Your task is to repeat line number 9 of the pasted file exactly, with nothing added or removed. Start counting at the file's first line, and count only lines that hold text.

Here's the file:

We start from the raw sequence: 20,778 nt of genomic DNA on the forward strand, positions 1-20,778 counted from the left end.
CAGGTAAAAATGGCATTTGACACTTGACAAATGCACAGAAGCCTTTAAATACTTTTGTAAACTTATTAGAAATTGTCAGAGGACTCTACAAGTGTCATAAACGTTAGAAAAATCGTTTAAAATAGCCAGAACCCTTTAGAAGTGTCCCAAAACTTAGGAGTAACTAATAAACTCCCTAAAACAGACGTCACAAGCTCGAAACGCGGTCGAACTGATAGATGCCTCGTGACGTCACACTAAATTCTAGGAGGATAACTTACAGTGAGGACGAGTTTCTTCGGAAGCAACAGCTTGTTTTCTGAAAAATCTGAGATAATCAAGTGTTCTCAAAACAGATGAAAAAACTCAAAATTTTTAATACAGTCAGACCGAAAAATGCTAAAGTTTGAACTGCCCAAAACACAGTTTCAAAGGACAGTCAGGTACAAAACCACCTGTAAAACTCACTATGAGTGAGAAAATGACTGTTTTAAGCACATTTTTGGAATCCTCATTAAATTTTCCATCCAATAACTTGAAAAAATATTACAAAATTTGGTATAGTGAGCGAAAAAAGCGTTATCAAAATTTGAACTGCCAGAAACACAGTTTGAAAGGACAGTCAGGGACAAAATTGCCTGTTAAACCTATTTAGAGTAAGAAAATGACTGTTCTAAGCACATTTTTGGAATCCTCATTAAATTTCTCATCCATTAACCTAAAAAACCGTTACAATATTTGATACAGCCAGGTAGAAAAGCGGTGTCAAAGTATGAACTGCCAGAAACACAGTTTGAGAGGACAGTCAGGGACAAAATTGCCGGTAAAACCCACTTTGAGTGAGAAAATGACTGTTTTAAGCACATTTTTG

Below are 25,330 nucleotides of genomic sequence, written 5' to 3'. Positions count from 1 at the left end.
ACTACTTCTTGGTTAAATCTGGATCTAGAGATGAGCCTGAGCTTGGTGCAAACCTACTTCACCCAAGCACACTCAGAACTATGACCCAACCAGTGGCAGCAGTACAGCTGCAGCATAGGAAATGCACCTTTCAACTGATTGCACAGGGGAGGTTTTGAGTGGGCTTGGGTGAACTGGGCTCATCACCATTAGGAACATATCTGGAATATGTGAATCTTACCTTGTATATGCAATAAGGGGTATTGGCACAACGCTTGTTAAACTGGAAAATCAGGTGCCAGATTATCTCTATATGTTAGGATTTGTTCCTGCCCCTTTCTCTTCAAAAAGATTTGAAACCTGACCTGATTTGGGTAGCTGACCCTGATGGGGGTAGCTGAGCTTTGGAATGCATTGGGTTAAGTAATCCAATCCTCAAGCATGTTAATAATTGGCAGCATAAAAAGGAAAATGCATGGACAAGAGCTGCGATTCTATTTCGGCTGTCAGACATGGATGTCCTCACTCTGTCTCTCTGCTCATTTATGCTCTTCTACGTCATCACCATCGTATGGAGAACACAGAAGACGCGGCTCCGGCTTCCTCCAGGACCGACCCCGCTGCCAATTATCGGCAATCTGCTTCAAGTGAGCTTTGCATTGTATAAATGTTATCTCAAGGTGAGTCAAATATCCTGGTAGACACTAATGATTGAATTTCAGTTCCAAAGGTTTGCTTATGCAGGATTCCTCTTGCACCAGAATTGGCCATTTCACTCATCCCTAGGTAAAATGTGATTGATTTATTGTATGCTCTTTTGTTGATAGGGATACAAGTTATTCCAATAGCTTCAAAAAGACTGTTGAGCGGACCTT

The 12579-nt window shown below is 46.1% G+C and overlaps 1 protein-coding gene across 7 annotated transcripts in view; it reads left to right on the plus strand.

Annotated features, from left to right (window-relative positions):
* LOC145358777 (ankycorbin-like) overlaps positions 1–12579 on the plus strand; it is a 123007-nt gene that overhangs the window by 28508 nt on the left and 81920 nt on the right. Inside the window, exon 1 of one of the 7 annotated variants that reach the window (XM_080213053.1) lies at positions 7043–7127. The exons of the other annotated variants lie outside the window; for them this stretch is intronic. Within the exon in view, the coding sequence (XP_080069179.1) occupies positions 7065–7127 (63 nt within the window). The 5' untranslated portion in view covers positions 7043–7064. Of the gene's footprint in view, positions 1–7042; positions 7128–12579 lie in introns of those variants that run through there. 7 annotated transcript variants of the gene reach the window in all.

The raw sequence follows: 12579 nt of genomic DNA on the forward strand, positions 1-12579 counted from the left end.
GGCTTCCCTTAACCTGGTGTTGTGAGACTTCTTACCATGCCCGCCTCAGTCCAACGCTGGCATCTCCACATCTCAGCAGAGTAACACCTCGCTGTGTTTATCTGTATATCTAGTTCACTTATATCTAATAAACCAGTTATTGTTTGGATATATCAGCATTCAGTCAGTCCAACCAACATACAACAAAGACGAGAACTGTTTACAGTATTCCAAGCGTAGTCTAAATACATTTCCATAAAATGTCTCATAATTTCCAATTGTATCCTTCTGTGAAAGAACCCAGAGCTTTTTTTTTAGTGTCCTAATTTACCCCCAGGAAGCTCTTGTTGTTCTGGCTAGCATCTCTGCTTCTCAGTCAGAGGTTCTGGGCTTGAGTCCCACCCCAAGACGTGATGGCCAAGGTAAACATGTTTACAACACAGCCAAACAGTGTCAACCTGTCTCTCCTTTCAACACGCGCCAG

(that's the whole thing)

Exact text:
GGCTTCCCTTAACCTGGTGTTGTGAGACTTCTTACCATGCCCGCCTCAGTCCAACGCTGGCATCTCCACATCTCAGCAGAGTAACACCTCGCTGTGTTTATCTGTATATCTAGTTCACTTATATCTAATAAACCAGTTATTGTTTGGATATATCAGCATTCAGTCAGTCCAACCAACATACAACAAAGACGAGAACTGTTTACAGTATTCCAAGCGTAGTCTAAATACATTTCCATAAAATGTCTCATAATTTCCAATTGTATCCTTCTGTGAAAGAACCCAGAGCTTTTTTTTTAGTGTCCTAATTTACCCCCAGGAAGCTCTTGTTGTTCTGGCTAGCATCTCTGCTTCTCAGTCAGAGGTTCTGGGCTTGAGTCCCACCCCAAGACGTGATGGCCAAGGTAAACATGTTTACAACACAGCCAAACAGTGTCAACCTGTCTCTCCTTTCAACACGCGCCAG